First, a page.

As will come as a surprise to absolutely no-one familiar the writings my blog, I do not value the survival of our species as much as other people seem to do. The hysteria and doom mongering that has characterized the response Coronavirus episode is, to me at any rate, as bewildering as it is nonsensical. Yes, by all means be aware of the risks and ways to minimise them, but some perspective please. At the risk of causing offence to people who get offended by logic, all but one of the people who’ve died so far have been over 60 years old and all of them had underlying health problems, so the chances are that a harsh winter would have killed them anyway. Why is this not even mentioned, that we have an ageing population, one that the adult social care system is struggling to cope with so in essence all the Coronavirus is doing is hastening the inevitable.
Yesterday the government announced a raft of financial measures, which they hope will help people cope with the unprecedented economic challenges that necessarily arise following the government’s health advice. Good for them.! Jolly well done! Bravo! Goody gum drops!
However, methinks there is a better, more effective way to spend some of the money, a spend moreover that if properly implemented could easily become a truly innovative solution to the conundrum of footing the bill of an ageing population.
Government sponsored euthanasia.
No, seriously, before you dismiss it as ludicrous, think of the measures announced yesterday and then ask yourself exactly how many of them will have any practical efficacy beyond this present situation? Remember quantative easing and the theory that if the Bank of England printed £billions of new money, the banks would then pass that money onto small and medium sized businesses and this would help revive the economy after the global financial crisis? And, as is so often the case, what works in the theory doesn’t work in practice but what did work was the banks working for themselves and using the money to shore up their losses. Jo and Janet Nobody might get a little bit of help but it’ll be the usual snouts getting their fill at the trough.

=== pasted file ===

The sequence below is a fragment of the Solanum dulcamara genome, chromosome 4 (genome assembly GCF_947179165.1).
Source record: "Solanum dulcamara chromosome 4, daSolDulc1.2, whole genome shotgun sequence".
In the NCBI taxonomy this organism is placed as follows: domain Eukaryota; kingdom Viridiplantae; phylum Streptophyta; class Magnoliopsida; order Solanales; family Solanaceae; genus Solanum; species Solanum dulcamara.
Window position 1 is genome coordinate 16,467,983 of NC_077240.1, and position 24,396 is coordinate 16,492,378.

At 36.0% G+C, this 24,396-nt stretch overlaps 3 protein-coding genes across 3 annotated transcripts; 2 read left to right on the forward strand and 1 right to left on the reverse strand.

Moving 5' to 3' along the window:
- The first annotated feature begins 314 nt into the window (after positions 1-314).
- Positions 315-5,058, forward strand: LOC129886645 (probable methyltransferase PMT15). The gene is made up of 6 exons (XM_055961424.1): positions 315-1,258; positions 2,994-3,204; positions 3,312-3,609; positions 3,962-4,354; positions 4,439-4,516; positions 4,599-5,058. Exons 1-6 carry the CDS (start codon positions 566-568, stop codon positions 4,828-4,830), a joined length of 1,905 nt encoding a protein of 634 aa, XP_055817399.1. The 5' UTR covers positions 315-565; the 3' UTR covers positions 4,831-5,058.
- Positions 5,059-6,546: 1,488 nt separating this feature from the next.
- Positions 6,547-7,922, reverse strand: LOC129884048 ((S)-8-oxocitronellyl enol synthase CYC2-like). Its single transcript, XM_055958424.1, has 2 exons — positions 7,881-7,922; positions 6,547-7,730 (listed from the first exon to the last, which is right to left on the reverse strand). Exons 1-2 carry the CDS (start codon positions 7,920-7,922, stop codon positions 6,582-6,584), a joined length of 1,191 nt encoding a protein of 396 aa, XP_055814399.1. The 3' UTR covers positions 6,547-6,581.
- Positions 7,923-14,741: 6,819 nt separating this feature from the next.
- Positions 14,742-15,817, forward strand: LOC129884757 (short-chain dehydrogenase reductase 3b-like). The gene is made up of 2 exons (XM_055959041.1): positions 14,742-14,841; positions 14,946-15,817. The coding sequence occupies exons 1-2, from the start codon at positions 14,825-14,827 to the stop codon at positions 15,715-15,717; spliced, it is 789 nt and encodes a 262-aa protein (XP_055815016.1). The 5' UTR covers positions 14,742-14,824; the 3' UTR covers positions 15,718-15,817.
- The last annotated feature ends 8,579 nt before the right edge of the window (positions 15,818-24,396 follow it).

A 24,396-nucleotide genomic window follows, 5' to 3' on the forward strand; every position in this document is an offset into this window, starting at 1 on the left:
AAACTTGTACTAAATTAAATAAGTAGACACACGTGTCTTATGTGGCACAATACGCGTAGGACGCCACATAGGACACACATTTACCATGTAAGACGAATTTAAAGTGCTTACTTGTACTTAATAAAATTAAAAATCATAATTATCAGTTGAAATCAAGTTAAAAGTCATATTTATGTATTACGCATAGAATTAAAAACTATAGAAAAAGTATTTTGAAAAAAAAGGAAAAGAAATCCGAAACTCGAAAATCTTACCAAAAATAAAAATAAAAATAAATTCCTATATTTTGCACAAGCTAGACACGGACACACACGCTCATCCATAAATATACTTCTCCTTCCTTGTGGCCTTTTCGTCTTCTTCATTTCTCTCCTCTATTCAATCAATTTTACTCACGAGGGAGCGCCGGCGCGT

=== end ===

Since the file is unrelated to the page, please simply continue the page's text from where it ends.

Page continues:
Anyway, where we? Ah yes! Government sponsored euthanasia, that’s where!
Given the age group of death victims perhaps that might be hitherto electorally suicidal policy a couple of months ago, but faced with a rapidly changing landscape might the previously unthinkable soon become not just thinkable but eminently sensible.
If the government works out the cost of a patient with certain ailments to the NHS, local authorities and social services et al., per year and then work out the life expectancy on average is for those affected, calculate the total cost to the public purse, then offer them a lump sum of 60% of the sum when their 80 and commit to die within two years. This figure would decrease by 3.5%% every year, so if you were 86 and finally came round to this, you’d get a lump sum of 39% of the average annual cost. That’d be the last age it would apply to. Everyone’s a winner, society, the government and the individual, given as how the average life expectancy for a UK national is 80.96 years. I haven’t yet worked out how this would be enforced but the idea’s sound.
You disagree? Oh grow up! How do you think life insurance companies work out their premiums? Or do you think actuaries are actors who perform Shakespearian tragedies? Why should the state have to pay to prevent nature taking its course? Why, given the challenges faced by the NHS don’t they implement an upper age limit beyond which any type of in-patient hospital care wouldn’t be allowed? Why is an old persons life as equal as a younger persons? Please explain it to me using words of four syllables or less, because this baffles me. The NHS is a resource like any other and like every other resource it isn’t finite.
If people did opt for government sponsored euthanasia it’d be the adult nappies, dementia and soft food years they’d be missing out on remember. Not a trip to Disneyland – the proper one mind, not the one in Paris. It would also put the nails in the coffin of the suspicion that the Tory party have been unduly influenced by their membership, who tend to be old, male, white and comfortably off and not the overwhelming majority of people who voted for them, who are not.